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To understand the artistic and intellectual history in France in the last third of XXe century, there is no better than a retrospective of Pierre Buraglio.
It shows very clearly the power and consequences of the thought and desire for political revolution before and after May-68. And, as well, the violence of the confrontation between, on the one hand, the critical theories which affirm then that the painting is socially indefensible and aesthetically obsolete and, on the other , the tenacious desire to do the same thing in the history of art, want the one who feels it to be a fault.
Buraglio ended up transgressing these taboos, and his exhibition, presented at the Museum of Modern and Contemporary Art Saint-Etienne Metropolitan and entitled "Low voltage / 1960-2019", sâ €? Opens with two newly painted self-portraits. But, to get there, the journey has been difficult. It is the latter that the exhibition traces.
She could do it better. Buraglio had not, until today, been the object of such an exercise. It is only more unfortunate that it is at the narrow.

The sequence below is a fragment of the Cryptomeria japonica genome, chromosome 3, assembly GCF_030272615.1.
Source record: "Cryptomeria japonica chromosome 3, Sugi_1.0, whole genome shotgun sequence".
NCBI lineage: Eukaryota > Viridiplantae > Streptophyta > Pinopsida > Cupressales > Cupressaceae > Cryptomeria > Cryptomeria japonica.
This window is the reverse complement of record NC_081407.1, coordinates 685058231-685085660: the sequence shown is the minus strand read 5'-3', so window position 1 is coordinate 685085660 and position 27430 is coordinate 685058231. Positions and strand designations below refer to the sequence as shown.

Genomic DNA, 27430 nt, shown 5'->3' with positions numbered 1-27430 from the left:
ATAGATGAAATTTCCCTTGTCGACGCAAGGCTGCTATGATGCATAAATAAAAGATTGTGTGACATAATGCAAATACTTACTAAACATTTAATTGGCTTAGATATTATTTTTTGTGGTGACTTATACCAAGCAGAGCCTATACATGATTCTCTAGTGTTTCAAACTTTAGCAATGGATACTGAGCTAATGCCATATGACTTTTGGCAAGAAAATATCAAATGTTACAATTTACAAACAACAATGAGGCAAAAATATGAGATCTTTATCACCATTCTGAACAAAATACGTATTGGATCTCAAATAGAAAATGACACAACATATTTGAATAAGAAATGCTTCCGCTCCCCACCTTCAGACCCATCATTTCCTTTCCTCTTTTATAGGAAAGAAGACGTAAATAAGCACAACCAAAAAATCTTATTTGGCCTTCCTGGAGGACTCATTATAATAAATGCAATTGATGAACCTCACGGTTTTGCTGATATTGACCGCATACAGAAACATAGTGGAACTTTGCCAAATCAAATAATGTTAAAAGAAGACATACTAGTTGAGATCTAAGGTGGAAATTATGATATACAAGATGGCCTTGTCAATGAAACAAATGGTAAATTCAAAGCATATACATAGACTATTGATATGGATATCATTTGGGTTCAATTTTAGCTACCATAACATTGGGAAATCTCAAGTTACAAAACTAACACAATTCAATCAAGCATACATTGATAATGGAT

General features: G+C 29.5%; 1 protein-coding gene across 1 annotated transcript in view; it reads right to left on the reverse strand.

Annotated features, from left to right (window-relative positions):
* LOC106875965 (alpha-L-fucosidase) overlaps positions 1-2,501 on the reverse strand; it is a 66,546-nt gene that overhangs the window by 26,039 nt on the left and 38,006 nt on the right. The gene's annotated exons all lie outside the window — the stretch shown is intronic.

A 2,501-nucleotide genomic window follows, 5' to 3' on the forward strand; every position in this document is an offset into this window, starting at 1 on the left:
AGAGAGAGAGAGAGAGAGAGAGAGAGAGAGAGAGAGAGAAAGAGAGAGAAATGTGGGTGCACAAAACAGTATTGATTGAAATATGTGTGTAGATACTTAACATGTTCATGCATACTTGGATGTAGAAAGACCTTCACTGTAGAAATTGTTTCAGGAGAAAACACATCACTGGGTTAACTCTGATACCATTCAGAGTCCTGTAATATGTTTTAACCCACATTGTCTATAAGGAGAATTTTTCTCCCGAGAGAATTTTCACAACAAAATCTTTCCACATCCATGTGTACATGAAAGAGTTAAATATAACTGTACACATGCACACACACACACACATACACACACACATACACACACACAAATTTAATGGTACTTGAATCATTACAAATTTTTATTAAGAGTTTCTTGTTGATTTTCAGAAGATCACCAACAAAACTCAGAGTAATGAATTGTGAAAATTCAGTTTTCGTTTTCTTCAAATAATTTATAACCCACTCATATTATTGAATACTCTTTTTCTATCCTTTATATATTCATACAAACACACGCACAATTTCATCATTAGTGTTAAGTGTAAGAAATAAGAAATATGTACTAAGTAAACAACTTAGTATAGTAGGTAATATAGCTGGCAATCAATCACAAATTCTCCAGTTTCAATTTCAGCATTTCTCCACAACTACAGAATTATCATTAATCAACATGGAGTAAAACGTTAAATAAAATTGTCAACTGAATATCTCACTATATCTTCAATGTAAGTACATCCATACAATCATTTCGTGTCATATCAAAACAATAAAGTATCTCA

Two or three more rooms would have avoided compressing the hitch and abbreviating certain series while the slight changes that manifest themselves are only visible if they are ready. felt in their length. The visitor needs a lot of attention to reconnect the wires. But those Buraglio weaves are both very numerous and so fine that they can escape.
Avant-gardism artistic and political
As for the question of dates, it is essential. For a simple reason: in 1969, Buraglio suspended all artistic practice, before starting again in 1973. This suspension is obviously the critical moment, the capital crisis.
Previously, there is a young artist, born in 1939 in Charenton in a family of emigrants lombards. A student at the Beaux-Arts in Paris from 1963, he absorbs the essential knowledge: the ancient arts of the West, the modern art from Courbet and Manet, the avant-gardes of Impressionism in Paris. Lâ € ™ abstraction.
In his early works as in those of his contemporaries, who are also for some his classmates in the studio of Roger Chastel Fine Arts â € "Parmentier, Buren, Rouan, BioulÃ¨s, Viallatâ €", the loan Matisse's presence is as sensitive as that of Cubism and Dada. The result is collages of recovered papers and colored geometry essays.
Like his contemporaries, Buraglio finds in the American abstraction of the 1950s how to free himself from the conformism of the French abstraction "lyrical" or "informal". In 1963, he spent a month in New York, where, as much as the museums, he frequents jazz clubs.